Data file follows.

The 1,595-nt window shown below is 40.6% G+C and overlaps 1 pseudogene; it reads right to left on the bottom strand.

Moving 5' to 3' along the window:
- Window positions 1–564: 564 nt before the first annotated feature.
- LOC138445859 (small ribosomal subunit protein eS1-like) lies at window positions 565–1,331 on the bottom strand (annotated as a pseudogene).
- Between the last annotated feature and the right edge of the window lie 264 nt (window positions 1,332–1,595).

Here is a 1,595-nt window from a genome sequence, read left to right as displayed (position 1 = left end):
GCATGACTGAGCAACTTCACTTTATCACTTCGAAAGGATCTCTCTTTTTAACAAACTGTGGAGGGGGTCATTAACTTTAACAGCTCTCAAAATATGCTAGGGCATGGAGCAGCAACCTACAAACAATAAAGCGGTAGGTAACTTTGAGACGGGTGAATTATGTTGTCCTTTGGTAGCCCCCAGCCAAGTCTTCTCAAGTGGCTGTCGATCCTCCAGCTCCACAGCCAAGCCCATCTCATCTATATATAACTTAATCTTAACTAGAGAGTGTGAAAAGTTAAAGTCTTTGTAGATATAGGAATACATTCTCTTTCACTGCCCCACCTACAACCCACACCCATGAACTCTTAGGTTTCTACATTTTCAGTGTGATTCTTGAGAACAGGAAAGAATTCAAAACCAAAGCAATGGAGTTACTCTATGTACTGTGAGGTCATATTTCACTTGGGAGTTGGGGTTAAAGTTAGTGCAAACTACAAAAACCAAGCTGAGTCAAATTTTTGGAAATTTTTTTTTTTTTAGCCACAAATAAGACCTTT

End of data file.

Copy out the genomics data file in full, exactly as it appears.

The 1,595-nt window shown below is 40.6% G+C and overlaps 1 pseudogene; it reads right to left on the bottom strand.

Moving 5' to 3' along the window:
- Window positions 1–564: 564 nt before the first annotated feature.
- LOC138445859 (small ribosomal subunit protein eS1-like) lies at window positions 565–1,331 on the bottom strand (annotated as a pseudogene).
- Between the last annotated feature and the right edge of the window lie 264 nt (window positions 1,332–1,595).

Here is a 1,595-nt window from a genome sequence, read left to right as displayed (position 1 = left end):
GCATGACTGAGCAACTTCACTTTATCACTTCGAAAGGATCTCTCTTTTTAACAAACTGTGGAGGGGGTCATTAACTTTAACAGCTCTCAAAATATGCTAGGGCATGGAGCAGCAACCTACAAACAATAAAGCGGTAGGTAACTTTGAGACGGGTGAATTATGTTGTCCTTTGGTAGCCCCCAGCCAAGTCTTCTCAAGTGGCTGTCGATCCTCCAGCTCCACAGCCAAGCCCATCTCATCTATATATAACTTAATCTTAACTAGAGAGTGTGAAAAGTTAAAGTCTTTGTAGATATAGGAATACATTCTCTTTCACTGCCCCACCTACAACCCACACCCATGAACTCTTAGGTTTCTACATTTTCAGTGTGATTCTTGAGAACAGGAAAGAATTCAAAACCAAAGCAATGGAGTTACTCTATGTACTGTGAGGTCATATTTCACTTGGGAGTTGGGGTTAAAGTTAGTGCAAACTACAAAAACCAAGCTGAGTCAAATTTTTGGAAATTTTTTTTTTTTTAGCCACAAATAAGACCTTT